Appeals court asked to block Texas voter ID law


Federal appeals court asked to void prior ruling that let Texas continue using its voter ID law.

It’s the latest twist since a judge said voter ID was intended to discriminate against minority voters.

Lawyers seeking to overturn the state’s voter ID law on Friday asked all 14 judges on the 5th U.S. Circuit Court of Appeals to void a prior ruling that allowed Texas to continue using the law for elections this year.

If the law was allowed to continue, the petition said, “Texas voters will once again be forced to attempt to exercise a fundamental right within a racially discriminatory voting scheme until this case is resolved.”

Friday’s request was the latest twist since U.S. District Judge Nelva Gonzales Ramos of Corpus Christi ruled that the Republican-drafted law violated the Voting Rights Act and the U.S. Constitution because it was “enacted with discriminatory intent — knowingly placing additional burdens on a disproportionate number of Hispanic and African-American voters,” who tend to support Democrats.

Ramos also ruled that changes adopted by the Legislature in May could not fix a 2011 voter ID law that was written to intentionally discriminate, and on Aug. 23 she issued a permanent injunction barring enforcement of the law.

Attorney General Ken Paxton appealed, and on Tuesday, a three-judge panel of the appeals court temporarily blocked Ramos’ injunction. The panel’s 2-1 decision said Texas can continue requiring voters to show a photo ID at the polls while the state appeal proceeded.

READ: Eyes on U.S. Supreme Court in Texas redistricting fight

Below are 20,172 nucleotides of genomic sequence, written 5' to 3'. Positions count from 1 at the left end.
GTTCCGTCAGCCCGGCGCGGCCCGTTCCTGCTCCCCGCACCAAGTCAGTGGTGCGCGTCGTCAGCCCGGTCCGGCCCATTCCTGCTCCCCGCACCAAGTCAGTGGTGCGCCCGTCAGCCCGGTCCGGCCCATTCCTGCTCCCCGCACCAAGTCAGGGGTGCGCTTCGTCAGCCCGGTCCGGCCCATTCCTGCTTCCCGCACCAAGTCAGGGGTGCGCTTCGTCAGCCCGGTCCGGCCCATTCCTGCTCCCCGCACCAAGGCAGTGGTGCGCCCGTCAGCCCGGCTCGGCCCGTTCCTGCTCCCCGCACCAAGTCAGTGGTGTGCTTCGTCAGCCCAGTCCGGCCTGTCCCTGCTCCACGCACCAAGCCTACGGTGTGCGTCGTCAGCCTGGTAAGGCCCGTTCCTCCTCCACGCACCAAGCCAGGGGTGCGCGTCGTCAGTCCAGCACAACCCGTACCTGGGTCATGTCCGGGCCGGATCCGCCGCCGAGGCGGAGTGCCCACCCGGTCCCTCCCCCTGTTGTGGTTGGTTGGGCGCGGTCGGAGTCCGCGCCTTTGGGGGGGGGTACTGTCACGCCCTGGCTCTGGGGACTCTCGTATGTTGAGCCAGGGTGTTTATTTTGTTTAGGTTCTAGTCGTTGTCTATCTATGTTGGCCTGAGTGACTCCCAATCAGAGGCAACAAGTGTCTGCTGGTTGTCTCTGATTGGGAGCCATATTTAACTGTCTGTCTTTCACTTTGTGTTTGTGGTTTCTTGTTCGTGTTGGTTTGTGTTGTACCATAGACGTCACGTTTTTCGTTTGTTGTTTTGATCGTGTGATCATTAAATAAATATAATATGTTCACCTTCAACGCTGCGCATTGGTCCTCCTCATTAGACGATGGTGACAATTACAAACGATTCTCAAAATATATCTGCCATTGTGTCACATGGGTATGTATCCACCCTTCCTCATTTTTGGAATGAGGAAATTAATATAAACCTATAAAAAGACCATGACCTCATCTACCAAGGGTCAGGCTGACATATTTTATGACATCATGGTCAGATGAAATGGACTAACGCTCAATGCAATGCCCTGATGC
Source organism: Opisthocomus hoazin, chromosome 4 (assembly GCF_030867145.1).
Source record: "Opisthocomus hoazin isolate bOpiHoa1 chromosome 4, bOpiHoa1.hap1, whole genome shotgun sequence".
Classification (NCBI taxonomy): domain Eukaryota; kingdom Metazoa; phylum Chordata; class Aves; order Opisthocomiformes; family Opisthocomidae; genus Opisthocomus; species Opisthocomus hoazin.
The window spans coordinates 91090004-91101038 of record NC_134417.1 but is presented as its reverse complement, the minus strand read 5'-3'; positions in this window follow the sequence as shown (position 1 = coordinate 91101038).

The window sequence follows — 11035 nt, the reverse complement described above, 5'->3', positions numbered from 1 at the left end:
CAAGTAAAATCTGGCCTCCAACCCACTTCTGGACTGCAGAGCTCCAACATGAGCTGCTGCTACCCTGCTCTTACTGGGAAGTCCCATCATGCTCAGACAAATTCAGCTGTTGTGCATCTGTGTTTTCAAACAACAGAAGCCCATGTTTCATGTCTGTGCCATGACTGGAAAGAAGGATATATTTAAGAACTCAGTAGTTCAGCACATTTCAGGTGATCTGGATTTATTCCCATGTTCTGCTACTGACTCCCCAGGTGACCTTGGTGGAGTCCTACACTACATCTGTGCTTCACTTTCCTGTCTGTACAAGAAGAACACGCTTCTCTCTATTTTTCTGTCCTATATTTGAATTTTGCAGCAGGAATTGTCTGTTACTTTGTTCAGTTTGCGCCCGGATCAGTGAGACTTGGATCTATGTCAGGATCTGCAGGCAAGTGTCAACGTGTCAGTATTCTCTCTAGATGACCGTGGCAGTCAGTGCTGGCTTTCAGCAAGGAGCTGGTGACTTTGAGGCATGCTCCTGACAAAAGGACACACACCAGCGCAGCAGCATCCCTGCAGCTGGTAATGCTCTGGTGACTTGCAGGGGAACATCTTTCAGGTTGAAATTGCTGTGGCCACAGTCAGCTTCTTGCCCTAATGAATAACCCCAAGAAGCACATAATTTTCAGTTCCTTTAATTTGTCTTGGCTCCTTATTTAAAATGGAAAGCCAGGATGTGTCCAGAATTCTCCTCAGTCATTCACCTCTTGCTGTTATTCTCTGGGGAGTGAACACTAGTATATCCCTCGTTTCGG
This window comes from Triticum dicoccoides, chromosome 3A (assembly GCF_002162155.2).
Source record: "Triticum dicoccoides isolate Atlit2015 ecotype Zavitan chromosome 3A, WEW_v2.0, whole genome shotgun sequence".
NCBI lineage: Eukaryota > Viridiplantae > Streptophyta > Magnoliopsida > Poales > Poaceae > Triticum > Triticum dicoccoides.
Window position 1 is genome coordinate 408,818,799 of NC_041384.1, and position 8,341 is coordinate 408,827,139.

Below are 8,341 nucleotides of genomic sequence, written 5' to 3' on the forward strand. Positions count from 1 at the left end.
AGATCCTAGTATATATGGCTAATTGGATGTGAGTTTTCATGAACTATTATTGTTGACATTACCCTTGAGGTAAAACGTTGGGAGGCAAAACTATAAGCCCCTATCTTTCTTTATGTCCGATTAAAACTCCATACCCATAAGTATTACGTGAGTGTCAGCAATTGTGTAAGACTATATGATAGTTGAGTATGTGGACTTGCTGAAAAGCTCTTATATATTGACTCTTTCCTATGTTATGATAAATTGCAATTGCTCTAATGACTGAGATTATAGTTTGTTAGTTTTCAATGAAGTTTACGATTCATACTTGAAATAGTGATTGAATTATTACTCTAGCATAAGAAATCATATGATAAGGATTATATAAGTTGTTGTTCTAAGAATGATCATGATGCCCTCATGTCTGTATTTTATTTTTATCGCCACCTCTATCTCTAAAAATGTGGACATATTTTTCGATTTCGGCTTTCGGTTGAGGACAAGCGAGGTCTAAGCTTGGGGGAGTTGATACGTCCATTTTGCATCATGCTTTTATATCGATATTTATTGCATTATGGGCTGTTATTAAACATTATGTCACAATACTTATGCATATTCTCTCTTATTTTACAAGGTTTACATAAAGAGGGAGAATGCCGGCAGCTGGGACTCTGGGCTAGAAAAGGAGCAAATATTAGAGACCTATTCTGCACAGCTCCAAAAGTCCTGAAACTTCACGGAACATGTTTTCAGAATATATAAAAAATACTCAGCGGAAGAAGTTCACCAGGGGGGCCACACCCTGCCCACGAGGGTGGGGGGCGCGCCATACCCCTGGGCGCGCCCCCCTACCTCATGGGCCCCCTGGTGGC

“A temporary stay will allow this court to hear oral arguments and rule on the merits while preserving the status quo,” the majority said, adding that allowing Texas to continue enforcing the voter ID law “will minimize confusion among both voters and trained election officials.”

The majority also said Senate Bill 5, signed into law by Gov. Greg Abbott on June 1, appeared to solve any problems by letting registered voters without a required photo ID to still cast a ballot by showing a paycheck, utility bill or other document that lists a name and address and by signing a “declaration of reasonable impediment” stating why they couldn’t obtain photo identification.

In Friday’s petition, lawyers opposed to the voter ID law said Texas should not be allowed to enforce an intentionally discriminatory law while the state’s appeal continues.

With oral arguments scheduled for early December, any delay “threatens the possibility of a complete remedy before the 2018 statewide primaries” in March, the lawyers argued.

In addition, the lawyers asked the entire 5th Circuit Court to take over the voter ID case, bypassing the typical three-judge panel, as a way to speed the case toward a final resolution.

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